The Morgridge Institute for Research was born from the recognition that basic, curiosity-driven research drives medical progress. Great research institutions need a mechanism to support taking advisable risks on promising but unproven research questions.
At Morgridge, it has grown into what we call “fearless science.”
In 1998, Wisconsin scientist Jamie Thomson successfully isolated stem cells from human embryos, creating not just a new field of science, but a new field of medicine.
The discovery was epic in scope, and the rest of the world would soon respond with aggressive programs to establish their own stem cell research presence.
People recognized that Wisconsin needed to create something transformational that would protect our leadership in this new science and help keep Thomson in Wisconsin.
But stem cell research was controversial in the early days. Thomson’s work could jeopardize federal funding for UW-Madison if his lab remained on campus.
During this same period, a national push was emerging for more interdisciplinary research. The National Institutes of Health and the National Science Foundation began encouraging universities to find creative ways to spark discovery across disciplines.
Thanks to the support of visionary leaders, Wisconsin was able to address both of these challenges with a single initiative.
A partnership emerges
In 2004, Governor Jim Doyle committed $50 million for a new building if the university could provide matching funds. This was part of Wisconsin’s BioStar initiative to dramatically upgrade science research facilities across the state.
UW-Madison alumnae John and Tashia Morgridge agreed to be an early financial partner to ensure this unique and valuable research building would come to fruition. John, a trustee of Stanford University, had seen the impact of the Clark Center and BioX program there and wanted to bring the independent institute model to the Midwest.
At the same time, the project became a three-way partnership when the Wisconsin Alumni Research Foundation (WARF) agreed to be an additional investment partner. WARF, which manages the technology and innovation coming from university researchers, exists to promote, encourage, and aid scientific investigation at UW-Madison.
Both the Morgridges and the WARF board emphasized that a private institute would bring a flexibility and nimbleness to research, something the university can’t always provide because of state policies and oversight.
They wanted to create a place willing to take risks and press against boundaries. To help create future science that we can’t currently imagine.
As an independent institute, we have the freedom to move quickly and decisively, to follow interesting and important questions, wherever they may lead.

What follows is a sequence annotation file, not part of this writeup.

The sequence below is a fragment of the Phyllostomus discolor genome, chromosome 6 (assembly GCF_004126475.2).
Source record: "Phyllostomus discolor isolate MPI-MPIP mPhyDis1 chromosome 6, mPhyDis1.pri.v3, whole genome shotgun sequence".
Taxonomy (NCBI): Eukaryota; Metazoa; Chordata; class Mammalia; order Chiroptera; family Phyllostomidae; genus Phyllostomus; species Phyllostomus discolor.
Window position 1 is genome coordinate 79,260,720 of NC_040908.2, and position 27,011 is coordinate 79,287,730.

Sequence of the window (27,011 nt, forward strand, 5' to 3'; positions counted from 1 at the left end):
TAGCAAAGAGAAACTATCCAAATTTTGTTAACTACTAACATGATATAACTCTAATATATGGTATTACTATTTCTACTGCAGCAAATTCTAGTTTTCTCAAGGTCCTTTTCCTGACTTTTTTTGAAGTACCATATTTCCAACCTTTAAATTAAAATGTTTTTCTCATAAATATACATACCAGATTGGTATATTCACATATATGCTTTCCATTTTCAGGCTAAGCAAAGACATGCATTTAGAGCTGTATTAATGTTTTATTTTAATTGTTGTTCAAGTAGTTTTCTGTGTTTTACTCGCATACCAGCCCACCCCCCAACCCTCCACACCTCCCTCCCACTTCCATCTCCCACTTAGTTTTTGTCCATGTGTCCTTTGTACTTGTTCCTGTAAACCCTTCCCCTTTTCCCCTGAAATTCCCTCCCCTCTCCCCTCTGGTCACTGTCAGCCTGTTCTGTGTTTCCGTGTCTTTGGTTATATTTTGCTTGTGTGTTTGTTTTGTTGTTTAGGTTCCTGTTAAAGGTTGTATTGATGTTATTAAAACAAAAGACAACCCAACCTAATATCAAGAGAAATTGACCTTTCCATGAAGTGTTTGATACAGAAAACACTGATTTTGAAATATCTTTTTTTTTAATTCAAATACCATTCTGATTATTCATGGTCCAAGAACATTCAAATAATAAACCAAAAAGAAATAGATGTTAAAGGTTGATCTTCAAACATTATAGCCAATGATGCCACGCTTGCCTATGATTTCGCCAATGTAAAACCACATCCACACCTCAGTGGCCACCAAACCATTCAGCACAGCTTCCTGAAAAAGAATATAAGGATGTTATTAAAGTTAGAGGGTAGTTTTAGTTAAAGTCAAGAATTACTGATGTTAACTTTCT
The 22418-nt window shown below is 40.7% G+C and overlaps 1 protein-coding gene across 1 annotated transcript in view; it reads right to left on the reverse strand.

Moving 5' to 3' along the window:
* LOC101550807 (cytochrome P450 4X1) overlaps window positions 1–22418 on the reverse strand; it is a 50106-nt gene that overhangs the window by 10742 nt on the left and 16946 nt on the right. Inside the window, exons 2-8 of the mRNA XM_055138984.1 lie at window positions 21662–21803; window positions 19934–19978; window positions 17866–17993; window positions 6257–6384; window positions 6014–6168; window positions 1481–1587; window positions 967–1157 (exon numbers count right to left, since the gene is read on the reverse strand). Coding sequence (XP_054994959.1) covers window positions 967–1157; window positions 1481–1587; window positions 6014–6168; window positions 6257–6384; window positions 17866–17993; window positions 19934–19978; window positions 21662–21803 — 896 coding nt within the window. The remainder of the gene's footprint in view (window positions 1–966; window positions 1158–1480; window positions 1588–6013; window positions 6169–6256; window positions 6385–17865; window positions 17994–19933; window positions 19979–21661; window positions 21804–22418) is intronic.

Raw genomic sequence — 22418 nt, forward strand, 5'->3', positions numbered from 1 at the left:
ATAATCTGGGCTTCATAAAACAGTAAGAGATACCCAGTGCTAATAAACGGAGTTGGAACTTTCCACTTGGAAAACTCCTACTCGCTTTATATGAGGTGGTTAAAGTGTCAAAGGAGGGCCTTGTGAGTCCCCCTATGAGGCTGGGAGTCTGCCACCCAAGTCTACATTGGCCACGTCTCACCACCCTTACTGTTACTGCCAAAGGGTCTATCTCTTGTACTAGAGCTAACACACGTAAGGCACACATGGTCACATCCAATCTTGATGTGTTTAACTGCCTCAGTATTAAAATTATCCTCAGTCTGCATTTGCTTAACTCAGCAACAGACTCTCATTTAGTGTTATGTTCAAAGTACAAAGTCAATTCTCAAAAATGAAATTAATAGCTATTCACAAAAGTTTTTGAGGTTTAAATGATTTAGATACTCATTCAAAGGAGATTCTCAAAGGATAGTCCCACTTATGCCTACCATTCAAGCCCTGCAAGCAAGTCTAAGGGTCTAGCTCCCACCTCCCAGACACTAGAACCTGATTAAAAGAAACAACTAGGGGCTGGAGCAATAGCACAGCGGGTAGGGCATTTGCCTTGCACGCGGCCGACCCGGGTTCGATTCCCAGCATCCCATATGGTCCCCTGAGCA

Yet they gave us the best of both worlds. We are also deeply engaged with a world-class public university, with state-of-the-art tools at our disposal and access to partnerships with every department of the University of Wisconsin-Madison.
We have a strong, collaborative relationship with the chancellor and with the medical school, and all of our research themes were born from extensive input from the campus research community.
Engaging science and society
WARF also provided pivotal support for the robust science programming activities developed for the Discovery Building’s public first floor — often called the “campus living room.” Ever since we opened our doors in 2009, outreach to schools and communities has been integral to our work. Inspired by Tashia Morgridge and her passion for education, we use our unique space to engage the public in the joy of science.
Our deeply symbiotic relationship with WARF and the university has helped us attract and keep the best possible talent by offering joint UW-Morgridge appointments. Most Morgridge investigators have faculty appointments and enjoy all the benefits that come with faculty status.
Our approach to new discoveries has also led to strategic investments at key moments that served as a catalyst for new research directions. Together with the university, we are leaders in cryo-electron microscopy and mass spectrometry technologies and our research computing capabilities can address today’s massive data science challenges in biology.
None of this would have been possible without the vision of John and Tashia Morgridge and the WARF board around the turn of the century. They remain involved in the Morgridge Institute because we are an important avenue to ensure the university remains competitive. And because our science remains fearless.